If you want to find out more about Victoria’s life you can visit Kensington Palace and see her story told in her own words and through objects which once belonged to her – from her wedding dress to her stockings, her paint set to her jewellery in the Victoria Revealed exhibition.
Kensington and Chelsea libraries holds a nationally renowned biography collection at Kensington Central Library (we’ve blogged about it before). There are over 80,000 printed works with over 1000 new titles added each year.
As part of our celebration of the 200 year anniversary of the publication of Pride and Prejudice by Jane Austen, Lindsay Robertson, Senior Customers Services Assistant has looked into how Jane Austen features in our biography collection.
Revisiting Pride and Prejudice is a bit like meeting up with old friends. Characters like the scoundrel Mr Wickham, silly old Mrs Bennett and her sarcastic husband and, of course, our heroes Elizabeth and Darcy have been cherished by readers for two centuries. But how well do we know the lady behind the book?
Jane Austen presents biographers with a challenge, as very little is actually known about her. Despite being a successful novelist in her own lifetime she enjoyed her privacy, which her family dutifully kept even after her death in 1817. This hasn’t stopped our curiosity as Kensington Central Library’s biography collection holds over sixty titles dedicated to the author.
Dear Aunt Jane
Though she never married, Austen was a devoted family woman. The biography collection owns a memoir by her nephew James Edward Austen-Leigh composed from various family recollections. The second edition contained Jane’s previously unpublished material, including Lady Susan, a cancelled chapter of Persuasion and extracts from her unfinished works Sanditon and The Watsons. We also own several titles on the Austen family including Maggie Lane’s Jane Austen’s Family through Five Generations and J C & E C Hubback’s Jane Austen’s Sailor Brothers.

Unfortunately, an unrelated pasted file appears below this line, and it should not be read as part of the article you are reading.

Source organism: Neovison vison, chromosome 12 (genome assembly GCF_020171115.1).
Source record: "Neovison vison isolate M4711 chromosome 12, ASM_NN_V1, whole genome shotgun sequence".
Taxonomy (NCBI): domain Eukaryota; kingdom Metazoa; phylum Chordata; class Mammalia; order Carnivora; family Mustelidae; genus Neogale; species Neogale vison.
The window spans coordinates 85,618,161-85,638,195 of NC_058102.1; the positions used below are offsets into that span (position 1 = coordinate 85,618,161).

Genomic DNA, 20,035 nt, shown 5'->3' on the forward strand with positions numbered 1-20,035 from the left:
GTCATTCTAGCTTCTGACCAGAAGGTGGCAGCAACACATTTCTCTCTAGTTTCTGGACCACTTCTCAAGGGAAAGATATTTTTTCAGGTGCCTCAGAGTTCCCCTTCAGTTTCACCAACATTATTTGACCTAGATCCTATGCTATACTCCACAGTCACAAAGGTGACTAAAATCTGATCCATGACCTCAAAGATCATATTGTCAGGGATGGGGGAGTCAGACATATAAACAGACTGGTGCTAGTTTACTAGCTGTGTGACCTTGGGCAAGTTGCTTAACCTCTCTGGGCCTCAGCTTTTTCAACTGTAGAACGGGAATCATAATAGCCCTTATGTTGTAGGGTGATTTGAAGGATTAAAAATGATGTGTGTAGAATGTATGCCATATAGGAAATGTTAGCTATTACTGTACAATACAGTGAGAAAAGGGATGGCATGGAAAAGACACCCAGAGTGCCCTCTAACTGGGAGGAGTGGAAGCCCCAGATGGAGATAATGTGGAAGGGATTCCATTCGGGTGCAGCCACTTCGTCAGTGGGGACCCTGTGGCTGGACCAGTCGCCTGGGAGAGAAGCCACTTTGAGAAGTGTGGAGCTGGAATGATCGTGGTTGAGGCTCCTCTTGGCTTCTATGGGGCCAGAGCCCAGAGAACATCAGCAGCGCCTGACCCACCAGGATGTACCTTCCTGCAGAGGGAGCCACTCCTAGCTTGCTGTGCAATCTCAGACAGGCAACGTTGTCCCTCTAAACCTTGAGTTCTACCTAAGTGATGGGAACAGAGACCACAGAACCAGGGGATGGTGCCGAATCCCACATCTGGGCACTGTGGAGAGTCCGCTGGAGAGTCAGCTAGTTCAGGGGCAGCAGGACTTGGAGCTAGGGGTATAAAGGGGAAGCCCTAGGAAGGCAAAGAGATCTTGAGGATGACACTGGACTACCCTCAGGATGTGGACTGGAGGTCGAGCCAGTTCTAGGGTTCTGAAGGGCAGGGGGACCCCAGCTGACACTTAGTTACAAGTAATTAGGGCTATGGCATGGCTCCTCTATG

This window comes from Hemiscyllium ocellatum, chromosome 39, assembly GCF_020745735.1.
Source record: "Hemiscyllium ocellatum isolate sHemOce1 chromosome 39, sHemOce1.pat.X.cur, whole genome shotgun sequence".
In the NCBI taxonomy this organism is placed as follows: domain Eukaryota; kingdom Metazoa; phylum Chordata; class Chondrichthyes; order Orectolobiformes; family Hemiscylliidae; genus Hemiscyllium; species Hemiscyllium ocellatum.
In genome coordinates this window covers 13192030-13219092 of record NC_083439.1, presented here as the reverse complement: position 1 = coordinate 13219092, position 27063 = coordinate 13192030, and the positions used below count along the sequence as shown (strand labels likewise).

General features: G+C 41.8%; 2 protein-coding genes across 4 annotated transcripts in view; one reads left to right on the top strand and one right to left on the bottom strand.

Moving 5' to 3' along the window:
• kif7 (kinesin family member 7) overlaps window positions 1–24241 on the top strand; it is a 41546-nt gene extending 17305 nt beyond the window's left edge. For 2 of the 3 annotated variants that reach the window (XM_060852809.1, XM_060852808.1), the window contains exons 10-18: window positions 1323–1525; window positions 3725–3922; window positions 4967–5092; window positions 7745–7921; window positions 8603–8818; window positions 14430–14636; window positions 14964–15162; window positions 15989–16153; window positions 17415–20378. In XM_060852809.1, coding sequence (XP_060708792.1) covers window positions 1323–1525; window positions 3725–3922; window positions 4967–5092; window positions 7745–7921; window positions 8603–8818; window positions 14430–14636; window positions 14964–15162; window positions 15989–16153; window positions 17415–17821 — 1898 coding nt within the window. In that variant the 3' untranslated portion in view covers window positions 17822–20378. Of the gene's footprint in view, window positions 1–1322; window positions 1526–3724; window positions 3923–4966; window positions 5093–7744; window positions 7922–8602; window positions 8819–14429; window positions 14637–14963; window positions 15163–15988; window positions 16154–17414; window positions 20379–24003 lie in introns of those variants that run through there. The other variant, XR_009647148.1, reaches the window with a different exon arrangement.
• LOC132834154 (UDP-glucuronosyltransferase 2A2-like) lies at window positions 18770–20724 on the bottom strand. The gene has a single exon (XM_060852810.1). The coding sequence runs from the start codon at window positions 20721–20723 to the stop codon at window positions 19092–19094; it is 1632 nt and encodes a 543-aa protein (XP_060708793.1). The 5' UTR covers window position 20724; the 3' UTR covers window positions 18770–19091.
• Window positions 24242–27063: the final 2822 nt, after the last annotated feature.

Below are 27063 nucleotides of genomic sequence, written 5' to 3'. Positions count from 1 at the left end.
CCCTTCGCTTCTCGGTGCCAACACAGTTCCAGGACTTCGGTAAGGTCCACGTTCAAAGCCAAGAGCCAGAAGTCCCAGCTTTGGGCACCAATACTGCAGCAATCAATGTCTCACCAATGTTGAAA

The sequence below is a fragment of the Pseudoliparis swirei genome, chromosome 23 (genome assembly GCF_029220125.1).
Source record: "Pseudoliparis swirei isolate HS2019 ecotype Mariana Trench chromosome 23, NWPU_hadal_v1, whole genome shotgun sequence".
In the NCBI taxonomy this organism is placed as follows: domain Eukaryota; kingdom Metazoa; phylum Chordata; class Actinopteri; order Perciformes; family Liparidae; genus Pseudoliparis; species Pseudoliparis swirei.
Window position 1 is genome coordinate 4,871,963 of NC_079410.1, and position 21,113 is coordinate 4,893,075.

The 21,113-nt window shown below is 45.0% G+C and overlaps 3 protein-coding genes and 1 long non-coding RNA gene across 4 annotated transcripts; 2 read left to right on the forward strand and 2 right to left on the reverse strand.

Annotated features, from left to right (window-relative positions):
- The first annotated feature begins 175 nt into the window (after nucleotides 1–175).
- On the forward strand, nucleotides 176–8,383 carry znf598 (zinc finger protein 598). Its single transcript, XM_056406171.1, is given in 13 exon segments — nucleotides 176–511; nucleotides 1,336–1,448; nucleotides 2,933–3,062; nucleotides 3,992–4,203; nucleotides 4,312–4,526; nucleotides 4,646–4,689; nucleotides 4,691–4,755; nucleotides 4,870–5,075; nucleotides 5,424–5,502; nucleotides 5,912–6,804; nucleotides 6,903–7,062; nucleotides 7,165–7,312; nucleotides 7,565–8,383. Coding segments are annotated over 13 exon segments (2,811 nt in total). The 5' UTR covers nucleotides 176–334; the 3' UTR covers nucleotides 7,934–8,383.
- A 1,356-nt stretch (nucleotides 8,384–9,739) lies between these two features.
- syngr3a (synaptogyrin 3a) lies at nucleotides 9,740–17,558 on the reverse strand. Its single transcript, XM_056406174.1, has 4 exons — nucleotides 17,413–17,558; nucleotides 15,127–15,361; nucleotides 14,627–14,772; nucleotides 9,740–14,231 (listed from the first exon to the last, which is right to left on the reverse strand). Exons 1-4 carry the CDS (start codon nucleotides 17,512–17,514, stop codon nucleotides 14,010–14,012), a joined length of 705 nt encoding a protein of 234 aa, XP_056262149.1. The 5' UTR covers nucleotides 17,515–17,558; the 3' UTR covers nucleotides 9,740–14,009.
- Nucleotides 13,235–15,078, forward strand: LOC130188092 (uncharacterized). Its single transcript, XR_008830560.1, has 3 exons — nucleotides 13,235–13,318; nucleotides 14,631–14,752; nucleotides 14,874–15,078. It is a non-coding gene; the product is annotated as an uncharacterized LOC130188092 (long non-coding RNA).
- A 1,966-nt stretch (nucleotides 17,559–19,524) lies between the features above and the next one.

“Which of all my important nothings shall I tell you first?”
The biography collection has books of Jane’s collected letters, with some reproduced in her own handwriting. The majority were written to Cassandra Austen, Jane’s only sister and closest friend, though many more letters were burned after Jane died. Those left tell few secrets yet they capture Jane’s delightful turn of phrase, even when describing the dullest everyday activities. Cassandra once summed up her relationship with Jane in the words ”I had not a thought concealed from her”, so we can only imagine what her famous sister might have written in return.
The whole story?
The family accounts have been criticised for censoring details of Jane’s life. We can’t help but wonder what she truly felt about her writing career or her real life love affairs. There was a ”youthful flirtation” with Tom Lefroy (later Chief Justice of Ireland) and she once accepted a marriage proposal from a friend’s brother only to withdraw it the next day. According to Cassandra, Jane fell in love on her travels, however the gentleman in question was never named and apparently died before he and Jane could meet again. Much as we regret losing the chance to know her better, we can appreciate the Austen family’s wishes to keep Jane’s personal life private.
A novel life
Readers discover the real Jane Austen through her books. Judging by our collection, it seems that several biographers have done likewise. There’s Jane Austen and her Art by Mary Laschelles, Jane Austen: Real and Imagined Worlds by Oliver MacDonald and Introductions to Jane Austen by John Bailey, which focuses on each novel in turn. She also appears in a book by Francis Warre Cornish in the series “English Men of Letters” – I’m sure the irony would not have been lost on her!
We see the author’s rational and romantic sides in the Dashwood sisters of Sense and Sensibility, the loving aunt in Emma and the older Jane in Persuasion’s complex and composed Anne Elliot. Most of all, we find her in Elizabeth Bennet of Pride and Prejudice. Like her heroine, Jane was independent, strong-willed and didn’t suffer fools gladly unless she found humour in them. In Lizzy’s words “Follies and nonsense, whims and inconsistencies do divert me, I own, and I laugh at them whenever I can”.
Perhaps this is why Elizabeth is one of the most beloved heroines in literature – her creator’s wit and vivacity can’t help but shine through.